The long-term (and short-term) benefits of being green are being felt throughout the region in the most surprising of places. Jim Mitchell of Mitchell's Restaurant in downtown Pittsburgh caught wind of the green movement when he realized he was giving away his restaurant's used fryer oil for free. Mitchell's Restaurant has been in business for over 100 years. They offer a classic menu with highlights of burgers, meatloaf and beer. Jim Mitchell, himself, will tell you that the only green he cares about is money. So why is this restaurant going green, environmentally? Because Jim realized it would save him money.

    The restaurant spends $60,000 per year on electricity and gas, and because of the recent economic downswing Jim was considering laying off some long-standing employees. Last week, he received a free energy audit. He's already changed his light bulbs to energy efficient bulbs and has exterior LED lights to illuminate his downtown corner. Through contacts in the mayor's office and the county, he's lining up for grants and loans. He's waiting on a proposal from a local company to convert his fryer grease into electricity. To be honest, when I met at Green Drinks last Friday, he was as excited about greening up his restaurant as a kid in a candy store.

    If a bar/restaurant that's been open in the same family for over 100 years can change its ways to be green while saving money, why can't every business in the city?

    If you know of any other success stories in the Pittsburgh region, let me know. I'd love to chronicle them here and put a spotlight on Pittsburgh's innovative small businesses.

    Lastly, if you want to encourage our small businesses to continue on a green path, the best way is to put your money where your mouth is. Stop by Mitchell's for happy hour, a post-Penguins game drink, or for a comfort food lunch downtown.

    Friday, February 19, 2010

    Green Drinks Pittsburgh

    Interested in green issues in Pittsburgh? Tonight at Mitchell's in downtown Pittsburgh (and every third Friday night), Green Drinks Pittsburgh gets together to chat green. This weeks chatting will revolve around "Turning waste plastic into an alternative clean energy source" hosted by Gerald Driggs.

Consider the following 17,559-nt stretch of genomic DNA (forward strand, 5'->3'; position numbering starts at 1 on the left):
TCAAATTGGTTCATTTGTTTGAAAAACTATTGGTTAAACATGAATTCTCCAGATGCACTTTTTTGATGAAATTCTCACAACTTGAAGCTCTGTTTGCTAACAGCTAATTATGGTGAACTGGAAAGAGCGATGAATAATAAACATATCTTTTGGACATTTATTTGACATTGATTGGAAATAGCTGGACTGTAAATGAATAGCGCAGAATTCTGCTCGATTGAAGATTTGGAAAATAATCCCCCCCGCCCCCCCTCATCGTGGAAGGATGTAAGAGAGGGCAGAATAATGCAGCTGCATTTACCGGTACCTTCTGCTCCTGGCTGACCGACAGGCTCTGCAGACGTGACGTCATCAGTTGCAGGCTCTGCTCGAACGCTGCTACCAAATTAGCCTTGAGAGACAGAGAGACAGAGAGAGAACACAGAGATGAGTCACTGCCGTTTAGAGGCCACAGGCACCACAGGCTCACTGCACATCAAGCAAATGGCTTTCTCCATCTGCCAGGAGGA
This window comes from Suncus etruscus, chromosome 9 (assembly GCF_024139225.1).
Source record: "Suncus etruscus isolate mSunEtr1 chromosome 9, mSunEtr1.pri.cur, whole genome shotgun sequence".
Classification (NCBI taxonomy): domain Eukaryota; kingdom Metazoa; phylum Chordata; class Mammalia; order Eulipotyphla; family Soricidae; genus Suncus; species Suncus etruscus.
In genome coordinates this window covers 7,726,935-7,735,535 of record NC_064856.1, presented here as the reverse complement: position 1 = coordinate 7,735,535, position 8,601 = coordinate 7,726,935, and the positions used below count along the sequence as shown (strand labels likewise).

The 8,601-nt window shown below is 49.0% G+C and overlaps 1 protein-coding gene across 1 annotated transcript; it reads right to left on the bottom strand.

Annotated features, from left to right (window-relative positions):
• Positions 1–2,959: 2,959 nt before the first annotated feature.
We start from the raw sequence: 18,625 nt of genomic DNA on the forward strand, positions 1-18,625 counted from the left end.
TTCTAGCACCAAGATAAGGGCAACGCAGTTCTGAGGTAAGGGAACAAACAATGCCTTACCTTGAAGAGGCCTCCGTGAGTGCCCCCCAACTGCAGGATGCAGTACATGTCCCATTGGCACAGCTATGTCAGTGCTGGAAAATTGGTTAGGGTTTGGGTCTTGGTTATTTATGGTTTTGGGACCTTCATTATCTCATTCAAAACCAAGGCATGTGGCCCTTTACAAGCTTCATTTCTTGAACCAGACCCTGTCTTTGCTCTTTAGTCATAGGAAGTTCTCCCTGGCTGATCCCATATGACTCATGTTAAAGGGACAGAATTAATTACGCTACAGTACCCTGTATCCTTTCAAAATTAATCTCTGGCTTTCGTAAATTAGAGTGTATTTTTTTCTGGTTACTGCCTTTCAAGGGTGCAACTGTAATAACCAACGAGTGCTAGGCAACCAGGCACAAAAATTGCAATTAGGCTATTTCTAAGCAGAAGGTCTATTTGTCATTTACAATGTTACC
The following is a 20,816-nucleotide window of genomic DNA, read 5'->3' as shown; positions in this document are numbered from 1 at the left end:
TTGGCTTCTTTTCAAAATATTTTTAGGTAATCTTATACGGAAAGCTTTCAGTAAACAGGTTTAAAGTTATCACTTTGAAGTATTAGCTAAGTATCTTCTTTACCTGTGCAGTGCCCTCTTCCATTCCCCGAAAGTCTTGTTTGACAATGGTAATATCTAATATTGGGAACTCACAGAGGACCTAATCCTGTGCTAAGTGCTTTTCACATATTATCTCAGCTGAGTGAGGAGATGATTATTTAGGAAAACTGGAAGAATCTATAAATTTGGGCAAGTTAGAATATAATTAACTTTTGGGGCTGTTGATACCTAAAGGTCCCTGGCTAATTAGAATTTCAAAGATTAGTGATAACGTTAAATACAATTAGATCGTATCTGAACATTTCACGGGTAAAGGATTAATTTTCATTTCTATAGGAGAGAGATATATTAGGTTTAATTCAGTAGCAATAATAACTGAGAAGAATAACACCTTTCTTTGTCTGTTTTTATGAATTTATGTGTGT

Check out the website for more information. Maybe I'll see you there?

    Thursday, February 4, 2010

    It's Always Sunny in Pittsburgh

    If Mayor Luke Ravenstahl's administration has its way, next year when you are shopping at the Waterfront, you might do a double-take. If you look across the river towards Glen Hazel, you will see a field of solar panels. The administration is proposing a site ravaged by coal mining becomes a solar panel farm - the ultimate in reuse. The Glen Hazel location was picked because it's on a south-facing, city-owned property that can't be redeveloped as feasible residential or commercial office space because of coal mines beneath the surface.

    Germany, one of the international leaders of solar energy use (and a country no more sunny than Pittsburgh), generates 1% of its power from solar panels thanks to some hefty tax breaks. Market analysts expect that Germany will be generating 25% of its power from solar energy by 2050. Solar energy is also taking off nationally in the USA from Southern California all the way up to Oregon.

    In other news, I learned about a new Pittsburgh neighborhood today. Did you know Glen Hazel was one of the city of Pittsburgh's 90 neighborhoods?